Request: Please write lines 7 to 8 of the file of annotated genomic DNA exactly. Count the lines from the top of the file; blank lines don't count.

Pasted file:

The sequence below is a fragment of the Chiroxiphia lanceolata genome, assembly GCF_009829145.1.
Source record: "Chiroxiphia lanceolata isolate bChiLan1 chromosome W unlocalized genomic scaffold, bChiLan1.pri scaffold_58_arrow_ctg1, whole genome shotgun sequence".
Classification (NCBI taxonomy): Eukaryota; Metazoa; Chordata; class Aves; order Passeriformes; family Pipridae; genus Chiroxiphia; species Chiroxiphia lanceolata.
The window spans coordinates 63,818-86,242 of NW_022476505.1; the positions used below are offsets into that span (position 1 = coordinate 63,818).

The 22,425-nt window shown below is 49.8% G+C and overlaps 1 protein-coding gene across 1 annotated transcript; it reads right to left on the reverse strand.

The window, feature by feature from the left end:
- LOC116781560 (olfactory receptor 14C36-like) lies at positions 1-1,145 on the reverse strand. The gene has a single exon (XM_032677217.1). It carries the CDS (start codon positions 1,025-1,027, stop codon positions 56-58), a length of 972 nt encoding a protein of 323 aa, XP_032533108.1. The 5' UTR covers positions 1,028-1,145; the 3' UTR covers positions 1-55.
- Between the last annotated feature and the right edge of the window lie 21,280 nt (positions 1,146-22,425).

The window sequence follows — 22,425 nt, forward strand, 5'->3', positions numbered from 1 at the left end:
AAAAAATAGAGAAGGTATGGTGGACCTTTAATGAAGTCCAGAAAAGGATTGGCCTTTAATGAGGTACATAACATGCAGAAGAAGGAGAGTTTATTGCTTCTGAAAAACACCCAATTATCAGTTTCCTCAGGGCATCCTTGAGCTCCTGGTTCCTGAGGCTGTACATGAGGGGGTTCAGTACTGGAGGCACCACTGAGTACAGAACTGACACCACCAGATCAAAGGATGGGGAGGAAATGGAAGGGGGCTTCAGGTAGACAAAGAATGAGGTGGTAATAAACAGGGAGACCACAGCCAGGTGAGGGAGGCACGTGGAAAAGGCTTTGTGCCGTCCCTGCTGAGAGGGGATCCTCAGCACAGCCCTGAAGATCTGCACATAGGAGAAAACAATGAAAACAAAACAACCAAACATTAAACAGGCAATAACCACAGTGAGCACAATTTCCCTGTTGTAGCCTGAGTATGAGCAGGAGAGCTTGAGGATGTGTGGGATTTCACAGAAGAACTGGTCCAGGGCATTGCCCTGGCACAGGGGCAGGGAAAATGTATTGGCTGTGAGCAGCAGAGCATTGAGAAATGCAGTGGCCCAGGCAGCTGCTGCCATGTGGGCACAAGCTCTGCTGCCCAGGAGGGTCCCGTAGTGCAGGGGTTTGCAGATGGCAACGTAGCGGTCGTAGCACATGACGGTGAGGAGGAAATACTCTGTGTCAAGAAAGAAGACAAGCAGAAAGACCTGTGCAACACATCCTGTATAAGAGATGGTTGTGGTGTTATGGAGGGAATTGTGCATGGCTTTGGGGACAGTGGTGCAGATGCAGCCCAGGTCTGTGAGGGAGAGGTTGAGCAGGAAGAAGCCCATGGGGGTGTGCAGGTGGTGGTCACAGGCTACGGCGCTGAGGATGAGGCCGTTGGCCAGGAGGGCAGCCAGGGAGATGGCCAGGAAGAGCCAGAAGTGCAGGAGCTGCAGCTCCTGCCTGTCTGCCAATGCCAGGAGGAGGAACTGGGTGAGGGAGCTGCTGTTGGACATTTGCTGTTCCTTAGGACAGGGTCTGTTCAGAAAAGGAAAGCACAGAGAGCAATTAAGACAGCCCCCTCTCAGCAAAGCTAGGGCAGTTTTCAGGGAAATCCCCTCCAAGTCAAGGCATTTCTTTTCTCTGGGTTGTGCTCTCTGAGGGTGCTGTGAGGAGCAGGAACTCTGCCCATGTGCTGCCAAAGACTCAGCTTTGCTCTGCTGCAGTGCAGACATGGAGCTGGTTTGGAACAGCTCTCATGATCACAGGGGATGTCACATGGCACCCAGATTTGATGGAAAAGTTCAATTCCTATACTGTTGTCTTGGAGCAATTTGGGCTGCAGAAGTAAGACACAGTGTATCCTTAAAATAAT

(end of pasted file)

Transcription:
- LOC116781560 (olfactory receptor 14C36-like) lies at positions 1-1,145 on the reverse strand. The gene has a single exon (XM_032677217.1). It carries the CDS (start codon positions 1,025-1,027, stop codon positions 56-58), a length of 972 nt encoding a protein of 323 aa, XP_032533108.1. The 5' UTR covers positions 1,028-1,145; the 3' UTR covers positions 1-55.
- Between the last annotated feature and the right edge of the window lie 21,280 nt (positions 1,146-22,425).